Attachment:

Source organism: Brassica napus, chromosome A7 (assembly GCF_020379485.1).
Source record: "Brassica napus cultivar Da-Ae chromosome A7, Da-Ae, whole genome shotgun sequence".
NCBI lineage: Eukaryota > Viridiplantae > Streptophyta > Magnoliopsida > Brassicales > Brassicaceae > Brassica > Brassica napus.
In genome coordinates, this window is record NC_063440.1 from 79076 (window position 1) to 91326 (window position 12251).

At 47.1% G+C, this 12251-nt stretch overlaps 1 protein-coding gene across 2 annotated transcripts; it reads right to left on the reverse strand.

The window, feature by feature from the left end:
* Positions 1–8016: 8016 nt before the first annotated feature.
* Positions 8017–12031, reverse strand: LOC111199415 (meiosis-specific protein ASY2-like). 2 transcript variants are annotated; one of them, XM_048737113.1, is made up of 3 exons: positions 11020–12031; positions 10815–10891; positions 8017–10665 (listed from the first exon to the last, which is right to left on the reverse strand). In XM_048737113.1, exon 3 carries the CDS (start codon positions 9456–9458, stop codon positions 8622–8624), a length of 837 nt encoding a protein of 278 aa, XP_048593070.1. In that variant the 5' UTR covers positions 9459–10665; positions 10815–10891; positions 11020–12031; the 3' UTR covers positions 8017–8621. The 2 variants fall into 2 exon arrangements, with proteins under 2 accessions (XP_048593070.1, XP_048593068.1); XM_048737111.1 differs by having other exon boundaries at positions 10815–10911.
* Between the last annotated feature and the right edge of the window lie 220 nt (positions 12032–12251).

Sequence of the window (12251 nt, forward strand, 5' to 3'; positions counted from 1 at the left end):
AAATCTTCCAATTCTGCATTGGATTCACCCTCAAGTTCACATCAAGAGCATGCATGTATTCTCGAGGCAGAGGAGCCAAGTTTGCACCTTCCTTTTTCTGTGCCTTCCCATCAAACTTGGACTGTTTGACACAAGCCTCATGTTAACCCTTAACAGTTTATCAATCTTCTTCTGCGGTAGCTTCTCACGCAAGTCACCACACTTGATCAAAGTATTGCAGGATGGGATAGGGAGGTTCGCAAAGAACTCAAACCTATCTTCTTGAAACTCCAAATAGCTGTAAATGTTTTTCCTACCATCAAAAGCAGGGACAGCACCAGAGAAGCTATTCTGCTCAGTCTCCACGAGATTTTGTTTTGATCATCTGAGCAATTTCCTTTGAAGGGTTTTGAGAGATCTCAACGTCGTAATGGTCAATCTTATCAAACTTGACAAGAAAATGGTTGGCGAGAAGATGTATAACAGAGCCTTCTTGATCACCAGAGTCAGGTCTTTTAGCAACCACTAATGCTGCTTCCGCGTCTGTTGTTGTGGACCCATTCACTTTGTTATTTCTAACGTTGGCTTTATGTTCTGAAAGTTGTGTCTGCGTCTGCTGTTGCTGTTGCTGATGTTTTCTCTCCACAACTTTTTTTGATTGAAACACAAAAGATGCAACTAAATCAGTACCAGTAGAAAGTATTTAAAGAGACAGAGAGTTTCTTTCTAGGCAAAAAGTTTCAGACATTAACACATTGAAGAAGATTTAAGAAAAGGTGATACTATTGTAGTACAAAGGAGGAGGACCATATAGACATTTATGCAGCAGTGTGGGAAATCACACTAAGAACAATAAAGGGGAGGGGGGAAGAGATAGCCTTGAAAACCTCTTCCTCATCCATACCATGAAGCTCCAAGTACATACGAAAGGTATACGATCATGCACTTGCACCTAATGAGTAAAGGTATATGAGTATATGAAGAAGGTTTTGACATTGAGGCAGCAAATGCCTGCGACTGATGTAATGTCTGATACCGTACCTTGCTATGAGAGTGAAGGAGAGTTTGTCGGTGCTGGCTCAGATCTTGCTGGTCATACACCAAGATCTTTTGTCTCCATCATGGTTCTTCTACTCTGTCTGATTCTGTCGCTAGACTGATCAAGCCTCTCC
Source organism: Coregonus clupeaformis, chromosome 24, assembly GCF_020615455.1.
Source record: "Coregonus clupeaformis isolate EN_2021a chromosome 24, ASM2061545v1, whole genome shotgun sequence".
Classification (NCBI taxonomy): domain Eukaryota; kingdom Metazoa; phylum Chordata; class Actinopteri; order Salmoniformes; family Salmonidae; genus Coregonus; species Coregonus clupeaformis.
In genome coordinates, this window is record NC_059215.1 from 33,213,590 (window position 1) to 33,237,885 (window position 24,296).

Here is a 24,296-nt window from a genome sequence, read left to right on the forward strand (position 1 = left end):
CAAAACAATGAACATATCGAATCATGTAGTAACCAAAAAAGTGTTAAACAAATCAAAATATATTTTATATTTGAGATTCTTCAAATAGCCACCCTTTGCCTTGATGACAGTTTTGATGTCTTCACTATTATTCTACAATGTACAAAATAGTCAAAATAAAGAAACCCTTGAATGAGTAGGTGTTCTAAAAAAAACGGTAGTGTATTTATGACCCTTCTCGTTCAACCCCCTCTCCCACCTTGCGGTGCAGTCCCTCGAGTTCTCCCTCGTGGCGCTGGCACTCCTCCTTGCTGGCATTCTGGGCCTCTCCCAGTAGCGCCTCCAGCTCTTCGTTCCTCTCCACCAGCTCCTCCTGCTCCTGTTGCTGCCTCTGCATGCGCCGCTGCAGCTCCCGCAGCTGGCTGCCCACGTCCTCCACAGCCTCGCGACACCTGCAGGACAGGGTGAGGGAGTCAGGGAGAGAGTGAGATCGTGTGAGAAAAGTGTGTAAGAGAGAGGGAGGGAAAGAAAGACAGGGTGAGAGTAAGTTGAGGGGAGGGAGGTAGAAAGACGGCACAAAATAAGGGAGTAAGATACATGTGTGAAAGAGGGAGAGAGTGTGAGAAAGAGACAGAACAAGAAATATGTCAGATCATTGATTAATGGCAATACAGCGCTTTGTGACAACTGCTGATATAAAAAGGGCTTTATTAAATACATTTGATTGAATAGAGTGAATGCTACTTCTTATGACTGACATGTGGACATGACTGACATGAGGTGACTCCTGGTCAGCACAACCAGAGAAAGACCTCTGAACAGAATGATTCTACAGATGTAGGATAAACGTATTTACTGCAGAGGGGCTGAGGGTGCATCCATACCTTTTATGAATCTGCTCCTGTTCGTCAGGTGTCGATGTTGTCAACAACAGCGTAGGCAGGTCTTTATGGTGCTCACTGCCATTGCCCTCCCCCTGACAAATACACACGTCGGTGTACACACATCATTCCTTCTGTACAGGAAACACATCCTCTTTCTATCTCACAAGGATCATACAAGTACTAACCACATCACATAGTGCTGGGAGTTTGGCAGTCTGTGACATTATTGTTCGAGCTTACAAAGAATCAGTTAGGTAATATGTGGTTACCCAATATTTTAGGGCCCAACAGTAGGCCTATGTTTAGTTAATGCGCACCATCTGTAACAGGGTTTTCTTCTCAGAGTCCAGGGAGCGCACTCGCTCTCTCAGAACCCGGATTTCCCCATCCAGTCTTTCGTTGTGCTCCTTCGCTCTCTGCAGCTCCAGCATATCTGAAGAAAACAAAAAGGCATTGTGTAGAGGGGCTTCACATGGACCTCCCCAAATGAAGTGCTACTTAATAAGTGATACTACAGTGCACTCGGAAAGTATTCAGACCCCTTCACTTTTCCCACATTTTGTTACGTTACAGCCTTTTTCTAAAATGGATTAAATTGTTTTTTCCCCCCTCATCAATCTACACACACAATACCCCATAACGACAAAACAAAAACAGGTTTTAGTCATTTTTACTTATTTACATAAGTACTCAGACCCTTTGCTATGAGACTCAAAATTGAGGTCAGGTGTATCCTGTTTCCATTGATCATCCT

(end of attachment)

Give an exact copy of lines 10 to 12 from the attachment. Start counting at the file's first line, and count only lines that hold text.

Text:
Sequence of the window (12251 nt, forward strand, 5' to 3'; positions counted from 1 at the left end):
AAATCTTCCAATTCTGCATTGGATTCACCCTCAAGTTCACATCAAGAGCATGCATGTATTCTCGAGGCAGAGGAGCCAAGTTTGCACCTTCCTTTTTCTGTGCCTTCCCATCAAACTTGGACTGTTTGACACAAGCCTCATGTTAACCCTTAACAGTTTATCAATCTTCTTCTGCGGTAGCTTCTCACGCAAGTCACCACACTTGATCAAAGTATTGCAGGATGGGATAGGGAGGTTCGCAAAGAACTCAAACCTATCTTCTTGAAACTCCAAATAGCTGTAAATGTTTTTCCTACCATCAAAAGCAGGGACAGCACCAGAGAAGCTATTCTGCTCAGTCTCCACGAGATTTTGTTTTGATCATCTGAGCAATTTCCTTTGAAGGGTTTTGAGAGATCTCAACGTCGTAATGGTCAATCTTATCAAACTTGACAAGAAAATGGTTGGCGAGAAGATGTATAACAGAGCCTTCTTGATCACCAGAGTCAGGTCTTTTAGCAACCACTAATGCTGCTTCCGCGTCTGTTGTTGTGGACCCATTCACTTTGTTATTTCTAACGTTGGCTTTATGTTCTGAAAGTTGTGTCTGCGTCTGCTGTTGCTGTTGCTGATGTTTTCTCTCCACAACTTTTTTTGATTGAAACACAAAAGATGCAACTAAATCAGTACCAGTAGAAAGTATTTAAAGAGACAGAGAGTTTCTTTCTAGGCAAAAAGTTTCAGACATTAACACATTGAAGAAGATTTAAGAAAAGGTGATACTATTGTAGTACAAAGGAGGAGGACCATATAGACATTTATGCAGCAGTGTGGGAAATCACACTAAGAACAATAAAGGGGAGGGGGGAAGAGATAGCCTTGAAAACCTCTTCCTCATCCATACCATGAAGCTCCAAGTACATACGAAAGGTATACGATCATGCACTTGCACCTAATGAGTAAAGGTATATGAGTATATGAAGAAGGTTTTGACATTGAGGCAGCAAATGCCTGCGACTGATGTAATGTCTGATACCGTACCTTGCTATGAGAGTGAAGGAGAGTTTGTCGGTGCTGGCTCAGATCTTGCTGGTCATACACCAAGATCTTTTGTCTCCATCATGGTTCTTCTACTCTGTCTGATTCTGTCGCTAGACTGATCAAGCCTCTCC
Source organism: Coregonus clupeaformis, chromosome 24, assembly GCF_020615455.1.